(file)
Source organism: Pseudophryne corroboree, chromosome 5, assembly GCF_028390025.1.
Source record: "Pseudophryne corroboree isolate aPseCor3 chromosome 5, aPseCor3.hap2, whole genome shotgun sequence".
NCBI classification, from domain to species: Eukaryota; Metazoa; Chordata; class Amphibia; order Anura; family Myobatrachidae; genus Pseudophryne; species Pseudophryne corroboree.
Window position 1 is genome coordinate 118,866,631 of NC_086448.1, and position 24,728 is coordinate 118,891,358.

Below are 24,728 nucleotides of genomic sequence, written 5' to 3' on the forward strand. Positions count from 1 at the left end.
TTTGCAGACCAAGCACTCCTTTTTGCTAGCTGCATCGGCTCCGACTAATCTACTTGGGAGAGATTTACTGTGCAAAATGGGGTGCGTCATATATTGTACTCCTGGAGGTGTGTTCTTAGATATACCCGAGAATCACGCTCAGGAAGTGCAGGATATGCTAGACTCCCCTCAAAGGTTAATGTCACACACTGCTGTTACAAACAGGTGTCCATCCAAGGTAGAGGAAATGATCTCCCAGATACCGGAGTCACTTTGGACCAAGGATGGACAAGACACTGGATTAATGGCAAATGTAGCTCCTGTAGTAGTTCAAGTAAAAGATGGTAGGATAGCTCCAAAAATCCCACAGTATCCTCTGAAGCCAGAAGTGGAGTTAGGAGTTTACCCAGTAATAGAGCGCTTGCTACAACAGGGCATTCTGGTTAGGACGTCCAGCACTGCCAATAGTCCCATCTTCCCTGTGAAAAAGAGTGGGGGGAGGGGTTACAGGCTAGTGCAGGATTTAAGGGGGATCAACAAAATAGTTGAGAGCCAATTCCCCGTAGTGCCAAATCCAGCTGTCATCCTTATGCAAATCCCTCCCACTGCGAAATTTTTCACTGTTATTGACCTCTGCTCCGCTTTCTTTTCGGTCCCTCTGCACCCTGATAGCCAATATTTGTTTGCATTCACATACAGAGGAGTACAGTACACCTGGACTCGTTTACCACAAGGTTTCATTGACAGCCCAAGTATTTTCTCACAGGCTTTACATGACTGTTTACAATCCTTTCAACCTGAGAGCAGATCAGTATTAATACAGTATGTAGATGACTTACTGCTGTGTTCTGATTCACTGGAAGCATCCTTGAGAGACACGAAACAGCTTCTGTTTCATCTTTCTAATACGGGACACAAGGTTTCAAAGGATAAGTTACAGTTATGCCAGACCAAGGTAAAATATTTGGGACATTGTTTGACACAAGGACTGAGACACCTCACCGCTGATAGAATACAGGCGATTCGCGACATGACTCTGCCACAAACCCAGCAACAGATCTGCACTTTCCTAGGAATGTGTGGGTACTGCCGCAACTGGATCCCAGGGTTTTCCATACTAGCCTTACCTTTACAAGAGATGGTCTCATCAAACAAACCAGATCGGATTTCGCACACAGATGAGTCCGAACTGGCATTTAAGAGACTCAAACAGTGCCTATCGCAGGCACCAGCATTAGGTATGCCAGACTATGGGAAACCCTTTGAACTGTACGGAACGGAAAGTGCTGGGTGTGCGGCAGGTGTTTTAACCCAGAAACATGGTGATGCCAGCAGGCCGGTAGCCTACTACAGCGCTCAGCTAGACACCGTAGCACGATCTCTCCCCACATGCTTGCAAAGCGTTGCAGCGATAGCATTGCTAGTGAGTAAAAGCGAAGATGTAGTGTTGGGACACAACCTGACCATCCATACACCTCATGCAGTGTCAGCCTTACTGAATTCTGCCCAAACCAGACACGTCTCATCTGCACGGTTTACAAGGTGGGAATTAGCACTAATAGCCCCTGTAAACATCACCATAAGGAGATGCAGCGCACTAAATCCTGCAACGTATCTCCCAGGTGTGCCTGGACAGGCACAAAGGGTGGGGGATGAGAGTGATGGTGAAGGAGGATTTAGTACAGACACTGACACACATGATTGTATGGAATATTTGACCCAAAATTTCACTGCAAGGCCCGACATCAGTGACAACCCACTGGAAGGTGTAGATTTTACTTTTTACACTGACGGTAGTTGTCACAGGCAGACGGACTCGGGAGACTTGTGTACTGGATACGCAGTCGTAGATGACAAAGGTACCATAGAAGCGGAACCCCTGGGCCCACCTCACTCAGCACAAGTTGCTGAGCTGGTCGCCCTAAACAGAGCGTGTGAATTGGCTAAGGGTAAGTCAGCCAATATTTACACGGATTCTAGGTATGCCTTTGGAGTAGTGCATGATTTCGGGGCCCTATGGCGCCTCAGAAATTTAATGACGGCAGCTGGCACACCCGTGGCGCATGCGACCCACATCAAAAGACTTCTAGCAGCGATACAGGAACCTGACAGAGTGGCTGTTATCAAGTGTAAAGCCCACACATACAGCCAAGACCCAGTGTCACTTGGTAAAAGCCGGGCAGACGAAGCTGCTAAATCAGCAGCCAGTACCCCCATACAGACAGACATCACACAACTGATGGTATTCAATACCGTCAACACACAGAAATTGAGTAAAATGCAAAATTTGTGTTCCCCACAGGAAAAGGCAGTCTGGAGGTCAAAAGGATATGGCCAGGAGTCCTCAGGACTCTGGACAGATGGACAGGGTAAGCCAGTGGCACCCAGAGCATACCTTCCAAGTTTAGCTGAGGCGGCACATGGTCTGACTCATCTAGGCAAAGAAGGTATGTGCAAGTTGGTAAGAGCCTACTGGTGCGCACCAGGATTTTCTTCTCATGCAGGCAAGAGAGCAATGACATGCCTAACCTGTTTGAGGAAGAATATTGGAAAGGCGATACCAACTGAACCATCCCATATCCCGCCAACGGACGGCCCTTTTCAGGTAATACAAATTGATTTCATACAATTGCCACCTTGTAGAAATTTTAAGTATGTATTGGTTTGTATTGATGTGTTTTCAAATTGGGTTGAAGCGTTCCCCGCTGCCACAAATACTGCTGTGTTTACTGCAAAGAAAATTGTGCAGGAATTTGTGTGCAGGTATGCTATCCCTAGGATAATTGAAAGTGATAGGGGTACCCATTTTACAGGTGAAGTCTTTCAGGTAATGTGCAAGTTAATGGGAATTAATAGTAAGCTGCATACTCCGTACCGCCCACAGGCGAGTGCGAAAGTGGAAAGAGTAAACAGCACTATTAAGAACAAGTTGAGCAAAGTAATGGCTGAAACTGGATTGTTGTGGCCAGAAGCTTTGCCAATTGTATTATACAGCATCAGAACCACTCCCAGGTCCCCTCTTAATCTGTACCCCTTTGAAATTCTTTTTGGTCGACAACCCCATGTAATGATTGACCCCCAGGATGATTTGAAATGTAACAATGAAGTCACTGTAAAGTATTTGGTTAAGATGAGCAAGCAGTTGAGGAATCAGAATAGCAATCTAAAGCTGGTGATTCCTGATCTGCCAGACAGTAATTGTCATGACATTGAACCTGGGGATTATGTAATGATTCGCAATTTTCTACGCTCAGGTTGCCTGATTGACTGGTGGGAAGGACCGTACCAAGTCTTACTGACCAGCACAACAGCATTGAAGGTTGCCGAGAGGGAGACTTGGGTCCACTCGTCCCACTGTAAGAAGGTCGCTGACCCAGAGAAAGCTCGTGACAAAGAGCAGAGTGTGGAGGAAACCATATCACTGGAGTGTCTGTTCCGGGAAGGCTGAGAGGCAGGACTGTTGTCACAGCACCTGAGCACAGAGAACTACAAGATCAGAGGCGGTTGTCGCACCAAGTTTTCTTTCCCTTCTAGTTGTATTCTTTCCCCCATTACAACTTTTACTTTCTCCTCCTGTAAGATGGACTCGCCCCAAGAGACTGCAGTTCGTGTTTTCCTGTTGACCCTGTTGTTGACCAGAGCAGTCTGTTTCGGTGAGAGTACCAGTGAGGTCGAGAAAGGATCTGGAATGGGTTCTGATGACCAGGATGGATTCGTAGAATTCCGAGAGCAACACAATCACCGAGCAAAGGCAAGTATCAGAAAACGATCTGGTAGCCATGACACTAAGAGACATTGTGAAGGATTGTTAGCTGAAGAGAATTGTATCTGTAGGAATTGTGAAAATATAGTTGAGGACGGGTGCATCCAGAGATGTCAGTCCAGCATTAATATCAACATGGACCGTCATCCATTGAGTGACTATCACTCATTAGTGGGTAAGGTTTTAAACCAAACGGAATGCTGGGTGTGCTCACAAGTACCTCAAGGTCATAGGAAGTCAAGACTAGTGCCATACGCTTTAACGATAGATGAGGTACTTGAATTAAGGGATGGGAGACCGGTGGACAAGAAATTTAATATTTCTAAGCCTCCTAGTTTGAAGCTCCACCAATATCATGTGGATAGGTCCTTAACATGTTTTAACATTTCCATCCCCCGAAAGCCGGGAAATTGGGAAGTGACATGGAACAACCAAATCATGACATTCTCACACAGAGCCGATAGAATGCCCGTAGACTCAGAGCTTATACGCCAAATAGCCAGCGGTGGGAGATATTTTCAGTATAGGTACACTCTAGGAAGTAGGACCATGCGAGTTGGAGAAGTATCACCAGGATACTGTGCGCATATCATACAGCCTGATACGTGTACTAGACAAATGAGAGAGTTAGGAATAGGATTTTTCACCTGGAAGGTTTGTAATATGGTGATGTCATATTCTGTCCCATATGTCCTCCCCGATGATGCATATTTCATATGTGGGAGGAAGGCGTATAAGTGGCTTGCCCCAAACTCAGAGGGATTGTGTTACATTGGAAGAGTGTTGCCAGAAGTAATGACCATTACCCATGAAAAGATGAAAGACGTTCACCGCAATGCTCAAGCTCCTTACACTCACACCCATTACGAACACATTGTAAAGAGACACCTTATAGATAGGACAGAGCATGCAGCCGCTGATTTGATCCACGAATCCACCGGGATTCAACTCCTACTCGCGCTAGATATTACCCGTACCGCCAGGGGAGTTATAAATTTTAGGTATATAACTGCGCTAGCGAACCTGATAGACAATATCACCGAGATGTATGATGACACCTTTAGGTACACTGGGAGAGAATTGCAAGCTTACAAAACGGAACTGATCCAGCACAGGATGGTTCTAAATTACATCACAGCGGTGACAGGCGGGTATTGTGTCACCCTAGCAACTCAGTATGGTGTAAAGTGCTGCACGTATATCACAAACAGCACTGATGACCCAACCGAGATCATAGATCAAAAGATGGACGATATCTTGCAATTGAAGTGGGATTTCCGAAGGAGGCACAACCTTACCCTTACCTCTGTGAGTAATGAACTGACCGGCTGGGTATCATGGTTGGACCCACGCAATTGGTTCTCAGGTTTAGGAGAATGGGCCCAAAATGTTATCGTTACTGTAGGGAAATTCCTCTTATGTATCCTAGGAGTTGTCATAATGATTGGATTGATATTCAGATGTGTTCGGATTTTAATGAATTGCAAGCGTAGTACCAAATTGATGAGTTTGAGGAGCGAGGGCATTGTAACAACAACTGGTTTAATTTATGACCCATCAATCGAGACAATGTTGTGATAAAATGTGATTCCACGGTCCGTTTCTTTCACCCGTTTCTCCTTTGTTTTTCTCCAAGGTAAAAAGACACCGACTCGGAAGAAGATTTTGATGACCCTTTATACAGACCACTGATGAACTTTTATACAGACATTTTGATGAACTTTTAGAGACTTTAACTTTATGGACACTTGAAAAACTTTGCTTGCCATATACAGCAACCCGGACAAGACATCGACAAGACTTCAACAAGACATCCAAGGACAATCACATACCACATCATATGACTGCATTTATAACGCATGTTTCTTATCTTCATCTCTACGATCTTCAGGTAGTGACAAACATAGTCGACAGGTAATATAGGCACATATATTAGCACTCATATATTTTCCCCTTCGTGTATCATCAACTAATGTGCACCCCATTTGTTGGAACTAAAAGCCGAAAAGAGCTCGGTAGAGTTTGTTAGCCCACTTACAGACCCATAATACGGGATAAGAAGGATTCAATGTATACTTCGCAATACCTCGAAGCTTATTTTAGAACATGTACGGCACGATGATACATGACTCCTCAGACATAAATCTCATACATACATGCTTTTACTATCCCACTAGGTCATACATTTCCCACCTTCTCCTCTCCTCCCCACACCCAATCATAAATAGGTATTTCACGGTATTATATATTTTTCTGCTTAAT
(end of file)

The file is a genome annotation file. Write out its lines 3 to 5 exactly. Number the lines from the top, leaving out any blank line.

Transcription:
NCBI classification, from domain to species: Eukaryota; Metazoa; Chordata; class Amphibia; order Anura; family Myobatrachidae; genus Pseudophryne; species Pseudophryne corroboree.
Window position 1 is genome coordinate 118,866,631 of NC_086448.1, and position 24,728 is coordinate 118,891,358.

Below are 24,728 nucleotides of genomic sequence, written 5' to 3' on the forward strand. Positions count from 1 at the left end.